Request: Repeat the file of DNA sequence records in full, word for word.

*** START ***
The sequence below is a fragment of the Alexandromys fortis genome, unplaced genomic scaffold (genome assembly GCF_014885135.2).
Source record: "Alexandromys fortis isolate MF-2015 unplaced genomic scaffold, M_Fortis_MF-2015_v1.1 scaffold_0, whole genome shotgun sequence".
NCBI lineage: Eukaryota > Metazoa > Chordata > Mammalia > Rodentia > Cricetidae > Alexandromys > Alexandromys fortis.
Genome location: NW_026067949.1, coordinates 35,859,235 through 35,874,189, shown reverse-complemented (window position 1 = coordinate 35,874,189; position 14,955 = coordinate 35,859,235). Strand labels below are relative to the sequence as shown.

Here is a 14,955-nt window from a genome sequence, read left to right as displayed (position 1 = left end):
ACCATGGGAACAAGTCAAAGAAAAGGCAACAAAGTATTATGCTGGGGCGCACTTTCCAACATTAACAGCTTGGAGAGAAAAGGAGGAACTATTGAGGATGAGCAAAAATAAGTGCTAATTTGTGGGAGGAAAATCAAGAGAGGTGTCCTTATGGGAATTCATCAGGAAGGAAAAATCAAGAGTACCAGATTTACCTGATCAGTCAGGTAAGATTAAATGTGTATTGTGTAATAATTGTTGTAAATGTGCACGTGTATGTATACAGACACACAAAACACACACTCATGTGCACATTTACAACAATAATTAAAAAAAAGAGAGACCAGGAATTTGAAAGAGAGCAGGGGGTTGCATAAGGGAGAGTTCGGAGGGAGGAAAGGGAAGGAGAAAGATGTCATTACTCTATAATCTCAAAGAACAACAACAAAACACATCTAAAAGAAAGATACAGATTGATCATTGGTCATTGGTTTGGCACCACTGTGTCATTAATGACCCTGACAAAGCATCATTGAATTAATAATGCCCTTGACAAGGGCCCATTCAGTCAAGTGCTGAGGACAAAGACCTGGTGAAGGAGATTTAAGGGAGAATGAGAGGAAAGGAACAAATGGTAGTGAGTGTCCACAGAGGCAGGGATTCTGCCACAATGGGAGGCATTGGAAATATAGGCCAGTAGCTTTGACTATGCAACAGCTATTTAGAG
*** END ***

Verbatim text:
The sequence below is a fragment of the Alexandromys fortis genome, unplaced genomic scaffold (genome assembly GCF_014885135.2).
Source record: "Alexandromys fortis isolate MF-2015 unplaced genomic scaffold, M_Fortis_MF-2015_v1.1 scaffold_0, whole genome shotgun sequence".
NCBI lineage: Eukaryota > Metazoa > Chordata > Mammalia > Rodentia > Cricetidae > Alexandromys > Alexandromys fortis.
Genome location: NW_026067949.1, coordinates 35,859,235 through 35,874,189, shown reverse-complemented (window position 1 = coordinate 35,874,189; position 14,955 = coordinate 35,859,235). Strand labels below are relative to the sequence as shown.

Here is a 14,955-nt window from a genome sequence, read left to right as displayed (position 1 = left end):
ACCATGGGAACAAGTCAAAGAAAAGGCAACAAAGTATTATGCTGGGGCGCACTTTCCAACATTAACAGCTTGGAGAGAAAAGGAGGAACTATTGAGGATGAGCAAAAATAAGTGCTAATTTGTGGGAGGAAAATCAAGAGAGGTGTCCTTATGGGAATTCATCAGGAAGGAAAAATCAAGAGTACCAGATTTACCTGATCAGTCAGGTAAGATTAAATGTGTATTGTGTAATAATTGTTGTAAATGTGCACGTGTATGTATACAGACACACAAAACACACACTCATGTGCACATTTACAACAATAATTAAAAAAAAGAGAGACCAGGAATTTGAAAGAGAGCAGGGGGTTGCATAAGGGAGAGTTCGGAGGGAGGAAAGGGAAGGAGAAAGATGTCATTACTCTATAATCTCAAAGAACAACAACAAAACACATCTAAAAGAAAGATACAGATTGATCATTGGTCATTGGTTTGGCACCACTGTGTCATTAATGACCCTGACAAAGCATCATTGAATTAATAATGCCCTTGACAAGGGCCCATTCAGTCAAGTGCTGAGGACAAAGACCTGGTGAAGGAGATTTAAGGGAGAATGAGAGGAAAGGAACAAATGGTAGTGAGTGTCCACAGAGGCAGGGATTCTGCCACAATGGGAGGCATTGGAAATATAGGCCAGTAGCTTTGACTATGCAACAGCTATTTAGAG